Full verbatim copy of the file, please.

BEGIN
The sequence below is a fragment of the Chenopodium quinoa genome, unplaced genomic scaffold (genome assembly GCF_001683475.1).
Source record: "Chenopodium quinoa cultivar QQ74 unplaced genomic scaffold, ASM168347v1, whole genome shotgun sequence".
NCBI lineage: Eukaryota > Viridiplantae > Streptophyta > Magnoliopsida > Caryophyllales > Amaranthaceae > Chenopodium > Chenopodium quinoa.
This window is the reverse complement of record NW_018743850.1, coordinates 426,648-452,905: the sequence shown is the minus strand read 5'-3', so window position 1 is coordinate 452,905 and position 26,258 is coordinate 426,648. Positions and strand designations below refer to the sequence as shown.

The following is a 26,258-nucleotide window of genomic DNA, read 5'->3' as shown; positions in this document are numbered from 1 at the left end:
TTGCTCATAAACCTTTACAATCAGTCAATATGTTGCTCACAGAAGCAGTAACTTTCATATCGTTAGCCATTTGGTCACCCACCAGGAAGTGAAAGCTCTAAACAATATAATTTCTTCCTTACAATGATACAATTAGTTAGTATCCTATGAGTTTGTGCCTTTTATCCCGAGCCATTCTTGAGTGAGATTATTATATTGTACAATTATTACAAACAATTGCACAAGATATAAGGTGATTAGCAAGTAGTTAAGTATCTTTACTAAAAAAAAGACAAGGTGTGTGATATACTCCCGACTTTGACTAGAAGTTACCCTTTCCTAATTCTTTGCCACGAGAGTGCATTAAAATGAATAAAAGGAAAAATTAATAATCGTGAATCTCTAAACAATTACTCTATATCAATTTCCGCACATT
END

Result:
The sequence below is a fragment of the Chenopodium quinoa genome, unplaced genomic scaffold (genome assembly GCF_001683475.1).
Source record: "Chenopodium quinoa cultivar QQ74 unplaced genomic scaffold, ASM168347v1, whole genome shotgun sequence".
NCBI lineage: Eukaryota > Viridiplantae > Streptophyta > Magnoliopsida > Caryophyllales > Amaranthaceae > Chenopodium > Chenopodium quinoa.
This window is the reverse complement of record NW_018743850.1, coordinates 426,648-452,905: the sequence shown is the minus strand read 5'-3', so window position 1 is coordinate 452,905 and position 26,258 is coordinate 426,648. Positions and strand designations below refer to the sequence as shown.

The following is a 26,258-nucleotide window of genomic DNA, read 5'->3' as shown; positions in this document are numbered from 1 at the left end:
TTGCTCATAAACCTTTACAATCAGTCAATATGTTGCTCACAGAAGCAGTAACTTTCATATCGTTAGCCATTTGGTCACCCACCAGGAAGTGAAAGCTCTAAACAATATAATTTCTTCCTTACAATGATACAATTAGTTAGTATCCTATGAGTTTGTGCCTTTTATCCCGAGCCATTCTTGAGTGAGATTATTATATTGTACAATTATTACAAACAATTGCACAAGATATAAGGTGATTAGCAAGTAGTTAAGTATCTTTACTAAAAAAAAGACAAGGTGTGTGATATACTCCCGACTTTGACTAGAAGTTACCCTTTCCTAATTCTTTGCCACGAGAGTGCATTAAAATGAATAAAAGGAAAAATTAATAATCGTGAATCTCTAAACAATTACTCTATATCAATTTCCGCACATT